The Wilkeys of Stepney from 1823
William Tavenor Wilkey christened in St. Mary's, Bathwick, Bath on 23 March 1821 moved to the civil parish of St Anne, Limehouse, in Stepney prior to the birth of his first child William in 1858. In the parliamentary borough of Tower Hamlets, he was the son of William and Mary Anne Wilkey. A brewer by trade, the family lived in the ecclesiastical parish of St John, Stepney. His wife Mary Anne Wilkey (b.1839) was sixteen years younger than her husband and originated from Buckingham (spelt Buckenham in the census).
William's brother Ambrose Wilkey also moved to London during the same period.
The air must have been good in this part of London as the Stepney Wilkeys seemed to have thrived, and at least two of their four children (Frederick (b.1860) and Charles (b.1863)) had large families. Frederick seems to be listed as a 'Carman' by trade, working on own account and Charles a 'Stone maker' or perhaps 'mason'.
Here are the family details from the 1871 census:
The eldest son William married a woman by the name of Alice and he had at least three children by the time of the census in 1901. Alice was born in Stepney like her husband and they lived in the civil parish of Poplar, in the ecclesiastical parish of St Saviours.
William became a clockmaker or watchmaker, here are the details from the 1901 census:
A further son, Frederic Wilkey was living in the same house but is recorded separately in the census as he had just started a family.
Frederick's family records (below) from the 1901 census shows that he had no less than eight children, they lived in the Limehouse area of Stepney like the father:
Charles married a woman called Caroline who was born in the administrative district of Shadwell, also in London. A marriage is recorded in the administrative district of Poplar in the Mar qtr of 1886 of one Charles Ambrose Wilkey, it is believed that this is the same Charles Wilkey. This certainly fits with the birth of their first child Caroline a year later.
Here are his family details from the 1901 census, which shows that the family lived in the same street as his brother Frederick:
Walter Tavenor Wilkey, Willam and Mary Anne's second son has been difficult to trace in the census, not merely because his name has been misspelled 'Wilkie' but because he also remarried and doesn't seem to appear in the 1901 census. His first wife, the former Mary Dillon whom he married on the 28 February 1881 died at quite a young age, however, according to the 1891 census they did have a family:
Ambrose Wilkey was christened in St Mary's, Bathwick, Bath on the 8 September 1823 and was the son of William and Mary Anne Wilkey. He was a butcher like his father William (his brother Richard was a butcher's assistant) and moved to London between 1855 and 1860 judging from the birthplaces of the children.
He married Caroline Smith on the 1 May 1853.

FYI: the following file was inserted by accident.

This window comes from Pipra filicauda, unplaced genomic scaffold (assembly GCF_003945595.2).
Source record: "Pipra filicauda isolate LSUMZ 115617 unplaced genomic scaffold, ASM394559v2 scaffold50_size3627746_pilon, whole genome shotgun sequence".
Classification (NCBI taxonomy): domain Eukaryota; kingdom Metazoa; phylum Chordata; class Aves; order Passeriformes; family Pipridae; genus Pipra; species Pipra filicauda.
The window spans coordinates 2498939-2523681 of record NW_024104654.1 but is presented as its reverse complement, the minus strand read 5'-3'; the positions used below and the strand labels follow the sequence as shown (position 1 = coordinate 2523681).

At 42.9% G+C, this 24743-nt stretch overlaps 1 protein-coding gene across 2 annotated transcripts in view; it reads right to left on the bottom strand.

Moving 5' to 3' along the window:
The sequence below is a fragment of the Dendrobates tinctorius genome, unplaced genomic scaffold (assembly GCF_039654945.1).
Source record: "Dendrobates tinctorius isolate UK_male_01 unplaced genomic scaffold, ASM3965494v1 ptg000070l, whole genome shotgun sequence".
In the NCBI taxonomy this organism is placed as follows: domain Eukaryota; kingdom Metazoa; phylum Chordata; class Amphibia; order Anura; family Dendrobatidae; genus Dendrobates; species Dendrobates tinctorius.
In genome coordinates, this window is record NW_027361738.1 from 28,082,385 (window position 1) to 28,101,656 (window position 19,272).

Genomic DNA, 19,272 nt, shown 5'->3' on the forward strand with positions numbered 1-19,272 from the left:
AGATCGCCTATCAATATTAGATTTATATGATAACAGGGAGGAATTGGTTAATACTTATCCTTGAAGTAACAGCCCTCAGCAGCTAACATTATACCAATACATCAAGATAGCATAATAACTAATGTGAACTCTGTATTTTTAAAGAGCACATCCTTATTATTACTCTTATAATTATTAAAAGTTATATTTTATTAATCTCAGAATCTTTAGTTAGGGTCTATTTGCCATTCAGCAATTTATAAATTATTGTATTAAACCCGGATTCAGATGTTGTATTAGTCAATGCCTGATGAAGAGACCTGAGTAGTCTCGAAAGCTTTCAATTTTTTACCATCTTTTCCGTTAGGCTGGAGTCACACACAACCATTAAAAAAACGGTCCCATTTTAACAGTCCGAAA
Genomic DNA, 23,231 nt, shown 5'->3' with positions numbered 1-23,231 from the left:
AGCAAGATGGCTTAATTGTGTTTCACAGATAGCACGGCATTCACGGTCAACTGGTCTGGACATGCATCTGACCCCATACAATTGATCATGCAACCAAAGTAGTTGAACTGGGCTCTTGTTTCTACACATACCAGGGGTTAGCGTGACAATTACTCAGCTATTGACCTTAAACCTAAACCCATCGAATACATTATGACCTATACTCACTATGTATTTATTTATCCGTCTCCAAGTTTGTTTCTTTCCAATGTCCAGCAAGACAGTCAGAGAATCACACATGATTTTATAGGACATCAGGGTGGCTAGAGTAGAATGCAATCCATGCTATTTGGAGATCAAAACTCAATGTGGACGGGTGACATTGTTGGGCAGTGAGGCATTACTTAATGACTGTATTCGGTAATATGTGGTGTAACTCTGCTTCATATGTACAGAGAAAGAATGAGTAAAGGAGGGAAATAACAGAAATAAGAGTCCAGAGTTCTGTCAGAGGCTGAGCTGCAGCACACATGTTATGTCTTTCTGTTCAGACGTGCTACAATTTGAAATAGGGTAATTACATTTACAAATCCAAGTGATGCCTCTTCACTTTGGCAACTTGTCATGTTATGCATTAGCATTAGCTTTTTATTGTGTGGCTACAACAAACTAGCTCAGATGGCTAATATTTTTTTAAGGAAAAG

In the 1871 census there is some confusion on the ages of Ambrose and Caroline Wilkey as they do not indicate a 10 year gap when compared to the 1881 census. This is not unusual although it is probable that Ambrose was fairly literate, as he was a tradesman. The children's ages compare favourably though. Ambrose and Caroline's prospective birth years would have been in the period just prior to the introduction of registration for births, marriages and deaths.
Here is the 1871 census showing the full family unit:
George Wilkey appears to have been born William George Wilkey and his birth registered in the Sept qtr of 1854. However, there is another William Wilkey born in Pancras in the Mar 1863 qtr, but this does not square with his age as given in the census of 1871 above, which is 7 years adrift.
The 1871 census also shows James at home whereas by the 1901 census his family was truly established and he was living at 46, Appleby Street, Haggerston.
Daughter Caroline may also have married and moved out as she is not listed at the address in the 1881 census 10 years later.
Here are the family details from the 1881 Census:
The 1901 Census shows that Ambrose was reaching a good age, however, his beloved wife Caroline had predeceased him. Two of the daughters had not married and were living with him at the time of the census, Agnes had some small status as a forwoman and Mary Ann continued to be a fancy shell box maker. The name of Wilkey is misspelled 'Wilker' in the census return.
James Ambrose Wilkey lived in London in the ecclesiastical parish of St Mary's, Haggerston (Civil parish of St Leonard's, Shoreditch) with his father Ambrose.
Not wishing to follow his father in the butchery business he became a police constable and for a while up until his marriage he lived at the police station at 17, Kingsland Road, London, Middlesex where he reported to police inspector Henry Parker. Thirty-two other police constables were based at the same police station. James was 26 years old when he was based here at the time of the census in 1881, and it is not long after this that he married Charlotte Pescott who was 32 at the time and was born in Chichester, Sussex c.1849. She was the daughter of one Thomas Pescott, a brewer. They were married on the 20 July 1881, the marriage being registered in the administrative district of Portsea.
A niece who was born in Portsmouth was also staying with them at the time of the 1901 census. Here a the family details from the 1901 Census: